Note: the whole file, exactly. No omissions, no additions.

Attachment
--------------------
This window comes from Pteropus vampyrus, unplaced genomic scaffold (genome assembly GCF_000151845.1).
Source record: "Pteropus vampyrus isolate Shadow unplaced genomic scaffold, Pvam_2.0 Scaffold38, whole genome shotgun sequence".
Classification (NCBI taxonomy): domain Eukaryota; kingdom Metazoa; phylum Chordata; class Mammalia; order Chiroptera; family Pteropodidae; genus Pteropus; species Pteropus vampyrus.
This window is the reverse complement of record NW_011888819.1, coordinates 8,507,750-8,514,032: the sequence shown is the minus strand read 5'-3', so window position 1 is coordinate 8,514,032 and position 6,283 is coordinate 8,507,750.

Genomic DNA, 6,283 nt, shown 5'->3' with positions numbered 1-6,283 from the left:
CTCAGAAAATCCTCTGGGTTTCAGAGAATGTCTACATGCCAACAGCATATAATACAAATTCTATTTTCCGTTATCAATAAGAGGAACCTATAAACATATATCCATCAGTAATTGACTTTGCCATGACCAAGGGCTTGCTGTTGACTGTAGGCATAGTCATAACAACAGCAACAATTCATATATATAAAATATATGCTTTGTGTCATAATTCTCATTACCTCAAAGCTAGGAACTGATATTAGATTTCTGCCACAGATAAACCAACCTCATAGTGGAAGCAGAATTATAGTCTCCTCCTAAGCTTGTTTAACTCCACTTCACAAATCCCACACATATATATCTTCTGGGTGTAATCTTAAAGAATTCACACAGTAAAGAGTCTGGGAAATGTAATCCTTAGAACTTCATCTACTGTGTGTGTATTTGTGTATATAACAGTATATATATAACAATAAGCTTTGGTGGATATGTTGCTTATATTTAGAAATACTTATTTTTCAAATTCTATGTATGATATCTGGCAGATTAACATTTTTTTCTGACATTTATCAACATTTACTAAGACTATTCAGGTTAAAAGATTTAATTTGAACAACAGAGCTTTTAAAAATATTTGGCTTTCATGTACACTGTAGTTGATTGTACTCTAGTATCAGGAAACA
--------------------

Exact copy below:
This window comes from Pteropus vampyrus, unplaced genomic scaffold (genome assembly GCF_000151845.1).
Source record: "Pteropus vampyrus isolate Shadow unplaced genomic scaffold, Pvam_2.0 Scaffold38, whole genome shotgun sequence".
Classification (NCBI taxonomy): domain Eukaryota; kingdom Metazoa; phylum Chordata; class Mammalia; order Chiroptera; family Pteropodidae; genus Pteropus; species Pteropus vampyrus.
This window is the reverse complement of record NW_011888819.1, coordinates 8,507,750-8,514,032: the sequence shown is the minus strand read 5'-3', so window position 1 is coordinate 8,514,032 and position 6,283 is coordinate 8,507,750.

Genomic DNA, 6,283 nt, shown 5'->3' with positions numbered 1-6,283 from the left:
CTCAGAAAATCCTCTGGGTTTCAGAGAATGTCTACATGCCAACAGCATATAATACAAATTCTATTTTCCGTTATCAATAAGAGGAACCTATAAACATATATCCATCAGTAATTGACTTTGCCATGACCAAGGGCTTGCTGTTGACTGTAGGCATAGTCATAACAACAGCAACAATTCATATATATAAAATATATGCTTTGTGTCATAATTCTCATTACCTCAAAGCTAGGAACTGATATTAGATTTCTGCCACAGATAAACCAACCTCATAGTGGAAGCAGAATTATAGTCTCCTCCTAAGCTTGTTTAACTCCACTTCACAAATCCCACACATATATATCTTCTGGGTGTAATCTTAAAGAATTCACACAGTAAAGAGTCTGGGAAATGTAATCCTTAGAACTTCATCTACTGTGTGTGTATTTGTGTATATAACAGTATATATATAACAATAAGCTTTGGTGGATATGTTGCTTATATTTAGAAATACTTATTTTTCAAATTCTATGTATGATATCTGGCAGATTAACATTTTTTTCTGACATTTATCAACATTTACTAAGACTATTCAGGTTAAAAGATTTAATTTGAACAACAGAGCTTTTAAAAATATTTGGCTTTCATGTACACTGTAGTTGATTGTACTCTAGTATCAGGAAACA